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How to take a mental break – 4 tips from an expert

How to take a mental break – 4 tips from an expert

Increased stress tolerance, improved mental health, increased productivity – there are many good reasons to take mental breaks in everyday life. Here’s how to give your brain a much-needed reprieve!

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A record number of Swedes are currently on sick leave due to stress-related mental illness, according to reports Radio Sweden. The most affected are women, who represent nearly 80 percent of cases.

For those who find it difficult to change the source of stress itself, short mental breaks in daily life can be a way to feel better.

“Balance is an important part of feeling stable and energized, so without breaks it can be difficult to avoid burnout,” says therapist Judy Caris. luster. “Short breaks are much needed for our mental health. If you’re stressed or exhausted, give yourself permission to do nothing for a while. It gives the body and mind a chance to recharge the batteries.

Increases stress tolerance

Not only are mental breaks important for our health, they can actually increase our productivity and make us more resistant to stress. With the help of short breaks, we can train ourselves to deal with difficulties in a more efficient way, which in turn allows us to build greater emotional resilience over time.

When it comes to what these mental breaks might look like, they are short and often the order of the day. Spending at least ten minutes a day meditating, walking, listening to a podcast, or even cleaning can be enough to make you feel more harmonious.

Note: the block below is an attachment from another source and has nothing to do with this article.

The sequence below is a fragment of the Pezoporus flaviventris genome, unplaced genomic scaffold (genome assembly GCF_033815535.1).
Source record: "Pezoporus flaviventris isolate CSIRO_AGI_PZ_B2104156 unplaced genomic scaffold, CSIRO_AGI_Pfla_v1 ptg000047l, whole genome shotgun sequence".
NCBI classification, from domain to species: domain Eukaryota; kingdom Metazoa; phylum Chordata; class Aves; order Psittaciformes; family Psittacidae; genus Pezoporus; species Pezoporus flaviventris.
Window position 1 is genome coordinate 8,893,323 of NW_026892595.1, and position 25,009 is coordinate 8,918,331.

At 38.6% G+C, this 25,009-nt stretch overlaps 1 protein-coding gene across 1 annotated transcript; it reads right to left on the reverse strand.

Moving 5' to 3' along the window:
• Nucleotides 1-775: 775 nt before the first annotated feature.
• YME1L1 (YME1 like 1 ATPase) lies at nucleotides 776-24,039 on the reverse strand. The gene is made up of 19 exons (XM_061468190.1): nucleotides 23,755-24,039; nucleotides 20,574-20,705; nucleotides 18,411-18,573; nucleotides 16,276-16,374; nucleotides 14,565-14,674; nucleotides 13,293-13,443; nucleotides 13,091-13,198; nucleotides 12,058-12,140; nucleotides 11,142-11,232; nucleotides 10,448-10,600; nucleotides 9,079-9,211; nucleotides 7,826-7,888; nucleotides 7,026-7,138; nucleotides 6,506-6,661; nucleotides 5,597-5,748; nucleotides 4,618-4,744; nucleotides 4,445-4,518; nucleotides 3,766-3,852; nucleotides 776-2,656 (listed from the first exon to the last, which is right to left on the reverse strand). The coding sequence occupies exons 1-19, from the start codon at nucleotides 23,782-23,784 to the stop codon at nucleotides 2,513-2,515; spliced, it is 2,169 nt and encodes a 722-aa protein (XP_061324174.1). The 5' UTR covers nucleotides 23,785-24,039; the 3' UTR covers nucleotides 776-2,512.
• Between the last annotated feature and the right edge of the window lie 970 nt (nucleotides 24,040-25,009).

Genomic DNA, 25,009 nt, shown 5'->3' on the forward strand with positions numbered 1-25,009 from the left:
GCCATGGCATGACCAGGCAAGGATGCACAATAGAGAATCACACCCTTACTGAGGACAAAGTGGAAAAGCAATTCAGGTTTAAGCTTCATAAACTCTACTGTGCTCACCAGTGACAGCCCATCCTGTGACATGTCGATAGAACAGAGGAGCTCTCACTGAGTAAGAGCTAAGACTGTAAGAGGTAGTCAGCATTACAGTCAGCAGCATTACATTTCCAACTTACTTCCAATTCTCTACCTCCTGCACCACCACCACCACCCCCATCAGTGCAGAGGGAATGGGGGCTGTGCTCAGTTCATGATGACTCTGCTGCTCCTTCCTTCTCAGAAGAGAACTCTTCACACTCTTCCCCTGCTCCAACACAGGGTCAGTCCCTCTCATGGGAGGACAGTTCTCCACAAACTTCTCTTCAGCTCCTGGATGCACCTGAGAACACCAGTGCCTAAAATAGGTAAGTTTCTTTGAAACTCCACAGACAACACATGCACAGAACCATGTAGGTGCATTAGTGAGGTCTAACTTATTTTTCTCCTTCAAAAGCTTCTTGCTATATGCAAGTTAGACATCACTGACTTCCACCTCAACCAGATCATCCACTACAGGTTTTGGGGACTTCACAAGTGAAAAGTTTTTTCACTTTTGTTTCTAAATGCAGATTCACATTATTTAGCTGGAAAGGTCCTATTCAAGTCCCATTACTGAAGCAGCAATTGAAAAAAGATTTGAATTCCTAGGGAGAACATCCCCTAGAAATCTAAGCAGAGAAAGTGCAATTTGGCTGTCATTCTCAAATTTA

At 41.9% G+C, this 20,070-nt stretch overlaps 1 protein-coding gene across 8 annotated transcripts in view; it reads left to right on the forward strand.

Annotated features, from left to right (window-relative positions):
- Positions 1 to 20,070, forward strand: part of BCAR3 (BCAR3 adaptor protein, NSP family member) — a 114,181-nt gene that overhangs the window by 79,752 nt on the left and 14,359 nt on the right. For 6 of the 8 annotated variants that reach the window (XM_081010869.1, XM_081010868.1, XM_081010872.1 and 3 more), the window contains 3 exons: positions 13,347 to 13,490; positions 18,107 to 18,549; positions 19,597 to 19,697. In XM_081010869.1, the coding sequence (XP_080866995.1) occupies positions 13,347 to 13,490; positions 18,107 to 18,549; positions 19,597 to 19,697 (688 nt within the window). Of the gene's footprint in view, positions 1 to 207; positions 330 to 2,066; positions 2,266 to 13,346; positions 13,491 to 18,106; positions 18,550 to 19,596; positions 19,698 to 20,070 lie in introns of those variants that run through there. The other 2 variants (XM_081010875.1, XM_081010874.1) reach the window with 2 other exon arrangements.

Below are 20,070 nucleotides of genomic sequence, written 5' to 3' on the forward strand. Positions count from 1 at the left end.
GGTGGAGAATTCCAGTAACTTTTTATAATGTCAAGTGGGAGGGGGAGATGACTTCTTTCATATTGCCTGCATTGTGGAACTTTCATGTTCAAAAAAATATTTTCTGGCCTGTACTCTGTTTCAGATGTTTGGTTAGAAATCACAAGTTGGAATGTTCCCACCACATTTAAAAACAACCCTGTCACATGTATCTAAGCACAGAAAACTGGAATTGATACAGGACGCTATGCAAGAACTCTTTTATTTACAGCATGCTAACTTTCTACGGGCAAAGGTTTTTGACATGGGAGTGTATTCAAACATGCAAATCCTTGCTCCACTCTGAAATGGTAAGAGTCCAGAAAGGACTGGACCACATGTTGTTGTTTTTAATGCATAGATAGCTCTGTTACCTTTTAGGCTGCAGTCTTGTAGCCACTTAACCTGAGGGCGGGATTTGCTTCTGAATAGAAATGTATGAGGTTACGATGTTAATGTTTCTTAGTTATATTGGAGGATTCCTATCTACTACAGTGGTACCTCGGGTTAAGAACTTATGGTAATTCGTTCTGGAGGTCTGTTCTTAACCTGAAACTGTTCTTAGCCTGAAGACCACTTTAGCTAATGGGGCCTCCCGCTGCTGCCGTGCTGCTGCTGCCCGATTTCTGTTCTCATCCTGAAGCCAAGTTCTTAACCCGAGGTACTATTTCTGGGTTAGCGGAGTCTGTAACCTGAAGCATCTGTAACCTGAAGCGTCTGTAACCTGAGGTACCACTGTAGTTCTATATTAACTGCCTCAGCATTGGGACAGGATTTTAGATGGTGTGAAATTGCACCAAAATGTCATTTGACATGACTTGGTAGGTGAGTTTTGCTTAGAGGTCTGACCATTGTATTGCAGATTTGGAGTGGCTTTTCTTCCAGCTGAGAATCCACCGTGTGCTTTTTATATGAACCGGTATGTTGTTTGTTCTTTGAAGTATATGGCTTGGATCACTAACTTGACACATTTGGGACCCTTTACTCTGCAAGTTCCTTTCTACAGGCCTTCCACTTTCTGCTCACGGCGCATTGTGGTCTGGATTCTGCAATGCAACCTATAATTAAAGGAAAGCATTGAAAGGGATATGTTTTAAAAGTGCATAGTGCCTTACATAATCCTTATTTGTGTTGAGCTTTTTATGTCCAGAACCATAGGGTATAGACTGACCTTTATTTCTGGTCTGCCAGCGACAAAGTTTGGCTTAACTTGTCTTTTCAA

Below you will find some tips on how to take a mental break in everyday life!

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Take a mental break – 4 effective ways

1. Relaxation exercise for tense jaws

This is a quick and easy exercise that you can do almost anywhere. Start by opening your jaw, relaxing the area around your eyebrows, and then lower your shoulders. Focus on your breathing and inhale deeply for a count of four, and hold your breath and exhale for a count of six. Repeat several times.

2. Practice mindfulness

Mindfulness is about practicing mindful presence, something many people find helps with stress and anxiety.

Here’s a simple way to focus on the present moment: Notice how your body feels in contact with the chair or floor you’re sitting/standing on. You can also spend a few minutes noticing the sounds you can make, or you can pick out an object in front of you and follow its outline with your eyes.

3. Movement

Don’t underestimate the importance of movement! Take a few minutes to stretch, or go for a walk outdoors. Being outside can make us feel more connected to our surroundings, and even a brisk walk can do wonders for the body and mind.

4. Human contact

A short phone call with a friend or family member is the perfect way to get a much-needed break after a stressful day.